You can see some of the technical challenges involved in the multimedia-digital-book idea by checking this out: an approach to William Blake called “Songs of Imagination and Digitisation.” I love the Future of the Book people, but this just doesn't strike me as a promising endeavor. As I browse through this I get (a) intentionally “jumpy” page backgrounds, presumably meant to give a sense of energy and action; (b) low-resolution audio/videos of talking heads saying just a few words at a time, reading poems (some of them split into multiple videos) or giving historical background; (c) texts of poems; (d) a few images. This is all done in Flash, and there’s clearly an awareness of bandwidth limitations — thus the brevity of the videos. But I wonder how much bandwidth would be necessary in order to give us Blake’s work in proper fullness and resolution — along the lines of what you get on a CD like this one, from Octavo. An Octavo CD doesn't give you the videos or the sounds, and you have to pay for it, and you can't access it online — but it’s the closest thing to having Blake’s poems as he meant for us to have them, in their full illuminated vibrancy. And if you are determined to have free and online access, I would recommend the Blake Archive. Flash is good for some things, but I don't think “Songs of Imagination and Digitisation” is, after all, the future of the book.


I’ve written before on this blog that what I like most about the Kindle is the way that its design promotes linear reading. As I see it, the Kindle, far from providing the distractions that webpages and some other screens offer, makes it easy to keep turning the pages. Well, for at least one person, that’s just the problem. Bradley Inman is developing Vook, a platform for integrating text, video, and social networking. (I learned about Vook from this story.) So, as I see it, Inman is trying to take the single most annoying kind of webpage — the kind that surrounds the text you’re trying to read with animated GIFs and other attention-distracting gambits — the kind that Readability was created in order to help desperate readers avoid — and make it the foundation for a whole publishing platform. This sounds like one of the worst ideas I can imagine. Why would you want to put a bunch of text on a screen and then do everything you can to make it impossible for people to read it?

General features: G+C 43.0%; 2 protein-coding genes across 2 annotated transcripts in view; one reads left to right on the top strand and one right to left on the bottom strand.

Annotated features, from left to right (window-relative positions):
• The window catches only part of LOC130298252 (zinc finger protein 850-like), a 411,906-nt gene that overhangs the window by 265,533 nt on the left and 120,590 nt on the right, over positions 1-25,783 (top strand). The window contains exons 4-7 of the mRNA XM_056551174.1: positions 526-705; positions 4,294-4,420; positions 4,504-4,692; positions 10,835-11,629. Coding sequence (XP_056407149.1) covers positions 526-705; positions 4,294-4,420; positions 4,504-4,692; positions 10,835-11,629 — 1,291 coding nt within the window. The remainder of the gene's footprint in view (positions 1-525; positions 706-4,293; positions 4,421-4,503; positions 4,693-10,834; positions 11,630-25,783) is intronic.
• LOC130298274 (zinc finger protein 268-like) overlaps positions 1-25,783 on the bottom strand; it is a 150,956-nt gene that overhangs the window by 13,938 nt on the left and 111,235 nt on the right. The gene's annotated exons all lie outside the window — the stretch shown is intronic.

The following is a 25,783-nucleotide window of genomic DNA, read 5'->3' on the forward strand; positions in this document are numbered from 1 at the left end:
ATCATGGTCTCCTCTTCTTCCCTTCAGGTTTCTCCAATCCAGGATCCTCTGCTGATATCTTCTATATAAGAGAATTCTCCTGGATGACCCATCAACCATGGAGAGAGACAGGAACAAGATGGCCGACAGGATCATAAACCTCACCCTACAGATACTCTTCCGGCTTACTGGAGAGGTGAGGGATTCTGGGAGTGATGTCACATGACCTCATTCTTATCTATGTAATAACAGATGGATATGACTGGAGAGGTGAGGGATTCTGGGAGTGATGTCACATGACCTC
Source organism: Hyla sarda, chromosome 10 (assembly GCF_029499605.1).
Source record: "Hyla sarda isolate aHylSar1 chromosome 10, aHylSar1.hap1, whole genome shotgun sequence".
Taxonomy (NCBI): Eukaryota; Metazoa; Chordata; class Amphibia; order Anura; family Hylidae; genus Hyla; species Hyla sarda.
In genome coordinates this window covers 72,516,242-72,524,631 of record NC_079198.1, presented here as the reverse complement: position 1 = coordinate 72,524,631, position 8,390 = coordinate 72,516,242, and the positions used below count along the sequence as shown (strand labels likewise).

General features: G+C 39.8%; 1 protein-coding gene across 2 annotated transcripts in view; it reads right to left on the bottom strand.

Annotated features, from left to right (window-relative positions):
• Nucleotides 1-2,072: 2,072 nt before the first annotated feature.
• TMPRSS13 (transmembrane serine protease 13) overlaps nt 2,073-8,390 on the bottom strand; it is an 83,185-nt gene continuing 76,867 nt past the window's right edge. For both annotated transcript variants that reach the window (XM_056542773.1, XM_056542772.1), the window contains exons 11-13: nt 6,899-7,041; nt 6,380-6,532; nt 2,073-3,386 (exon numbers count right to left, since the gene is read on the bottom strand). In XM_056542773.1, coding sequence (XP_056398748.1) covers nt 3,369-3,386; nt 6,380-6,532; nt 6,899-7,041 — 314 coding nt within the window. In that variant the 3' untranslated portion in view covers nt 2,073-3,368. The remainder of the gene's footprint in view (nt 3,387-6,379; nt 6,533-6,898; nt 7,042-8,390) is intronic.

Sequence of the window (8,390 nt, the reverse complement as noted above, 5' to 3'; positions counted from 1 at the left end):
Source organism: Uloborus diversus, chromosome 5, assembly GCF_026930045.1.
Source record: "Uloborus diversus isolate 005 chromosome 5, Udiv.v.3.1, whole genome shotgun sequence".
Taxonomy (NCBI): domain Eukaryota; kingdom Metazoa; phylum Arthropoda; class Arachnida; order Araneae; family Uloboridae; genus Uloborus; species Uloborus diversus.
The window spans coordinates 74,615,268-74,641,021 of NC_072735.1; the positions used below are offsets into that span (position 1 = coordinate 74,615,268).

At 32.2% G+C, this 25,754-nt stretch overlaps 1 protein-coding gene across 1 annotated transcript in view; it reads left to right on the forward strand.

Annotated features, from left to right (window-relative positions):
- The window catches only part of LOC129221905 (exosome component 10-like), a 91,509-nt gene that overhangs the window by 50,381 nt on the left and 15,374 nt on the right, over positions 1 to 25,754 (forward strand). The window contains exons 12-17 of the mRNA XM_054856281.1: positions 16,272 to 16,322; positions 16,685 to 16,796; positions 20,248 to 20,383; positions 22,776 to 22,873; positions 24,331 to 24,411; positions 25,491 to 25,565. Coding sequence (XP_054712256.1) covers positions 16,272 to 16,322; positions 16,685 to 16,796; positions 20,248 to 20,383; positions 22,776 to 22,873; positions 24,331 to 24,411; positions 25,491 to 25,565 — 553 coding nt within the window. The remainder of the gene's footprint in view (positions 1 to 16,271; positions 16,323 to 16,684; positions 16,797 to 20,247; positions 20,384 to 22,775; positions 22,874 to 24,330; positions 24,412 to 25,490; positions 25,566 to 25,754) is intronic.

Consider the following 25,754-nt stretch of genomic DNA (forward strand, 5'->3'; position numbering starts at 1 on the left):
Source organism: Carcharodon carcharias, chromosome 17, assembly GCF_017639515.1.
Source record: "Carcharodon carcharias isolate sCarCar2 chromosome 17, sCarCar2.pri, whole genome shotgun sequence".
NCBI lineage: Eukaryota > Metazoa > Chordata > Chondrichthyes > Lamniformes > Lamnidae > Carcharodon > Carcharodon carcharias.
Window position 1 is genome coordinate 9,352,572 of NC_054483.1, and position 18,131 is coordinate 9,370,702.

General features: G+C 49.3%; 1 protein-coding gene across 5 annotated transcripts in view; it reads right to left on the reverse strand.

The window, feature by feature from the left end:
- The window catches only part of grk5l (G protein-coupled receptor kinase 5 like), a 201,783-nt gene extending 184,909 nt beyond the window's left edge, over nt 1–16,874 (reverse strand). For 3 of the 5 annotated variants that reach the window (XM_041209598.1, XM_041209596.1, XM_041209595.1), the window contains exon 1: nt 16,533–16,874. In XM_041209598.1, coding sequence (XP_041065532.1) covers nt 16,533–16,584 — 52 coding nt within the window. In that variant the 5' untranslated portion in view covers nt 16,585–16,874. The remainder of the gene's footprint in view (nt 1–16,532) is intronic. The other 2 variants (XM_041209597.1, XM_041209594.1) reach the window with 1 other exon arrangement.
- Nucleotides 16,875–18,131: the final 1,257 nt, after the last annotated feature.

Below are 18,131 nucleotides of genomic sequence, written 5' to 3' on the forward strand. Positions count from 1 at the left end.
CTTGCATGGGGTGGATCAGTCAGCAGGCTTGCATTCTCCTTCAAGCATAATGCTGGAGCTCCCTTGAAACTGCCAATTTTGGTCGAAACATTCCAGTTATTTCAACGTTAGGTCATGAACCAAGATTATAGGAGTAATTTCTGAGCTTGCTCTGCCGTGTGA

For years now I have followed the same general practice when trying to read something online, especially on a newspaper or magazine site: first, stumble across an interesting article; second, look for a “print option” so that I can rescue the article from the surrounding noise and clutter of ads and links; third, increase the size of the text to a readable level; fourth and last, read the article. (And that assumes that the “print” option is available — when it isn't, sometimes I just give up and go to another site.) All that has changed, thanks to Readability. Now I find the article, click the Readability bookmarklet in the bookmarks toolbar of any browser I happen to be using, and read away. I think it’s safe to say that no one has made a bigger contribution to online reading than the good folks at arc90. I am very much in their debt. (Also, for those who have similar frustrations while trying to watch YouTube videos, there’s quietube.)


When we talk about reading, and whether The Screen is an enemy of The Book, we need to pause to make distinctions. We need to be aware that we read for several diffferent reasons: for pleasure, for benefits intellectual and academic (these are not always the same) and spiritual. We need to be aware that we read in different modes: the kind of intensely focused attentiveness that the medieval monastic world called studium, the kind of contemplative reflection that world called meditatio, the easy relaxation of reading for fun. We read different kinds of texts: sacred, artful, informative, pleasure-giving. And we read using different instruments:  You can see from the above that it's just not helpful to talk about "the book" and "the screen." The books comes to us via multiple technologies, and there are many kinds of screen, which we interact with in a variety of ways. (Thus the distinctions made by Marshall McLuhan and many other thinkers since about the many and significant differences between watching TV and going to the movies.) You can also see that what makes the Kindle and other e-readers so productive of debates and arguments is their appearance under both "book" and "screen." They are a new way of experiencing books but also a new kind of screen.Distinguo!